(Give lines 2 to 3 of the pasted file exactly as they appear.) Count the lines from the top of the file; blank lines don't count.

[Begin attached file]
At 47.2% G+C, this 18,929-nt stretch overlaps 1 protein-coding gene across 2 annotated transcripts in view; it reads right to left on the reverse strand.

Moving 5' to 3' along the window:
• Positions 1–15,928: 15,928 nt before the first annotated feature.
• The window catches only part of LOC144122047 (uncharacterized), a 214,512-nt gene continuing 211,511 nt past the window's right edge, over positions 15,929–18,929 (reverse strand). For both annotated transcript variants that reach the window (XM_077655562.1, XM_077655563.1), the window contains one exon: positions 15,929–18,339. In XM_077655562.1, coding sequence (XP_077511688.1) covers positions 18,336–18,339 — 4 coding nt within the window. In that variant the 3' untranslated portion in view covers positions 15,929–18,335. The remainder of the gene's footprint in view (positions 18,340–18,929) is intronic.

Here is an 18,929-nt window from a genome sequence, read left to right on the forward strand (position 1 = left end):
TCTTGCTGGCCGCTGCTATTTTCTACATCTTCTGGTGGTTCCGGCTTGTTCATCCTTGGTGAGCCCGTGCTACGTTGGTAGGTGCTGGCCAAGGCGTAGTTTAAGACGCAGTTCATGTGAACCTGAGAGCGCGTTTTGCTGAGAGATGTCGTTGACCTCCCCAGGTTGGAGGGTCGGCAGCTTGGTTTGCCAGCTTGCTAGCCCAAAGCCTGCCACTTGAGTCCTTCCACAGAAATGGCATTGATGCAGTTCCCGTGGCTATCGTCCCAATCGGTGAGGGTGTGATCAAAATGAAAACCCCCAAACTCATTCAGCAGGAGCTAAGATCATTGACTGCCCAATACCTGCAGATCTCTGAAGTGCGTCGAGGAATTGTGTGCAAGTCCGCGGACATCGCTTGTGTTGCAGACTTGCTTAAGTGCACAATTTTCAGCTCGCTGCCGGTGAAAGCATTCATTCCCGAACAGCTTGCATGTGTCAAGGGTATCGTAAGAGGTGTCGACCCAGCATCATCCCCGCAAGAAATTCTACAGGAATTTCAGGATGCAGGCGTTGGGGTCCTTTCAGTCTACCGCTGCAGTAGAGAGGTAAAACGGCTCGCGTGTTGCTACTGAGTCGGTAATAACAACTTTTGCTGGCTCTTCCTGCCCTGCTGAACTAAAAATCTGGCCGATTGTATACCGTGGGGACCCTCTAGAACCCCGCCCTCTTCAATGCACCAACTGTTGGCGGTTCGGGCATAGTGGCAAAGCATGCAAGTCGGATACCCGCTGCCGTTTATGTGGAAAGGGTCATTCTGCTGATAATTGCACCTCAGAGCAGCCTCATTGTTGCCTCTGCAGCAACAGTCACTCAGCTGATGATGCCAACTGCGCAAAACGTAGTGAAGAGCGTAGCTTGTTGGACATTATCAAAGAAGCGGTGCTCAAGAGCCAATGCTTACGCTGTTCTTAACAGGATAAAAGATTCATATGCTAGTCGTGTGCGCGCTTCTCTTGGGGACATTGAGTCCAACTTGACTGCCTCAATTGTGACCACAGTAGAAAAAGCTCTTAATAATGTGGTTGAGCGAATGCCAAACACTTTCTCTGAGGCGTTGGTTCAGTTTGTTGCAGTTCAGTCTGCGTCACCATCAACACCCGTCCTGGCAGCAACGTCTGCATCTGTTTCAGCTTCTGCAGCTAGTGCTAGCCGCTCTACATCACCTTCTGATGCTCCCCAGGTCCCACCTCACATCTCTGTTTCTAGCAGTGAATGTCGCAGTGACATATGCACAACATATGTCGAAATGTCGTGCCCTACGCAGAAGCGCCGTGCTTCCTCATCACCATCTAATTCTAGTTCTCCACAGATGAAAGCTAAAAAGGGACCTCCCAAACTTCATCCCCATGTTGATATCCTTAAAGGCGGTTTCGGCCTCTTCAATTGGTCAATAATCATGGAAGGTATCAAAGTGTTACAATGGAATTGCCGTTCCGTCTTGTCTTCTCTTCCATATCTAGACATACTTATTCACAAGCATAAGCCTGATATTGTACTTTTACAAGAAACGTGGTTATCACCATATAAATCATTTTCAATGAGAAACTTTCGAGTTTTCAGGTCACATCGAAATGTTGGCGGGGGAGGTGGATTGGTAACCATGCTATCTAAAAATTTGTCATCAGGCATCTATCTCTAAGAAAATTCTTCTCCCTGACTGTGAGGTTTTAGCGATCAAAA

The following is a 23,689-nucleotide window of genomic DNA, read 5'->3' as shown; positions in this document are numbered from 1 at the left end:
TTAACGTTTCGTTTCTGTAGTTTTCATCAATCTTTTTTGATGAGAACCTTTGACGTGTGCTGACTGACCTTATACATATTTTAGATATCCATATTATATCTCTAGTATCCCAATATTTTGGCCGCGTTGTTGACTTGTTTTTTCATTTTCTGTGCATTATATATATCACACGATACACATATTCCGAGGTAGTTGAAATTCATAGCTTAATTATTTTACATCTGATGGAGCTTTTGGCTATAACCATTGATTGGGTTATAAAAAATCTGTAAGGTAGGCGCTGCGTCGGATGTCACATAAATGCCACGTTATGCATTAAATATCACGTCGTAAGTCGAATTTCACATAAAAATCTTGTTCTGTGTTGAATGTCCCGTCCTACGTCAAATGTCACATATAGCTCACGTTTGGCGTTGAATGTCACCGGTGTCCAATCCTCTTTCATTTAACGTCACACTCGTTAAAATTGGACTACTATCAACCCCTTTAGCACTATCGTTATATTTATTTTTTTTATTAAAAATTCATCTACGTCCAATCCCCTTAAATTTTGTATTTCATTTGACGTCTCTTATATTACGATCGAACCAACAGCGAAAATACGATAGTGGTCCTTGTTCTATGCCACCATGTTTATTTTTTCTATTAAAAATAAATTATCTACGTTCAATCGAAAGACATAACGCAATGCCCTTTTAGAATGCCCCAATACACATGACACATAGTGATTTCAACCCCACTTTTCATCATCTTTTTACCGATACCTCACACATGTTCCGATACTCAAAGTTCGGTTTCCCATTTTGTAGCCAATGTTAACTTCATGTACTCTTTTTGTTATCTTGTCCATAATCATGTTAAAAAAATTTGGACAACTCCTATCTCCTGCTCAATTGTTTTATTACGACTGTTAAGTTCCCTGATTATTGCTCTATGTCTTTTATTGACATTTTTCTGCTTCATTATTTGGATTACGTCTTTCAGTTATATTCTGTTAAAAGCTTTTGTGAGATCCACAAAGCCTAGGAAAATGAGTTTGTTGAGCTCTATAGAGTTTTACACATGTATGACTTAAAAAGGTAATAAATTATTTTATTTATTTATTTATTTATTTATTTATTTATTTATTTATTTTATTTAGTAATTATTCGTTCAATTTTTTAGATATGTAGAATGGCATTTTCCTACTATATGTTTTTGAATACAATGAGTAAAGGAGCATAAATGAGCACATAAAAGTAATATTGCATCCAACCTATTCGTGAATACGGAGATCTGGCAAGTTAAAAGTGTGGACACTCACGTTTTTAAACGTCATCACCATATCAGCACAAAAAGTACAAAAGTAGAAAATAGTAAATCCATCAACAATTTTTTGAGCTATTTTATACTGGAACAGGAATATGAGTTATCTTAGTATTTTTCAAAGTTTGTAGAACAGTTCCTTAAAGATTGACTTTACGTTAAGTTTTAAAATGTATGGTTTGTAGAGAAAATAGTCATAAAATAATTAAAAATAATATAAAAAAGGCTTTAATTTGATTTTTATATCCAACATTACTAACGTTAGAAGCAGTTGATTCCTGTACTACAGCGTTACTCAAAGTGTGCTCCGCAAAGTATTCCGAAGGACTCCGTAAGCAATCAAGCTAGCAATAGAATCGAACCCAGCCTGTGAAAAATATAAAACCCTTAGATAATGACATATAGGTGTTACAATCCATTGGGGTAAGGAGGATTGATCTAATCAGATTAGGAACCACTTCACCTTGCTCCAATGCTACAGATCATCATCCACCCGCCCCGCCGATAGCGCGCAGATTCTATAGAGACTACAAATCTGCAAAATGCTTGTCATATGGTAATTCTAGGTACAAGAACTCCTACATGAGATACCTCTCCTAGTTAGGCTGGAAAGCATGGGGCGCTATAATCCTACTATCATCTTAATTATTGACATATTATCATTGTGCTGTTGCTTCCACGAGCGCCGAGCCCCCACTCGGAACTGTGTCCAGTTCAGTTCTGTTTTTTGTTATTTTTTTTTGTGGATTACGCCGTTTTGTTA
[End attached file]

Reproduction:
Moving 5' to 3' along the window:
• Positions 1–15,928: 15,928 nt before the first annotated feature.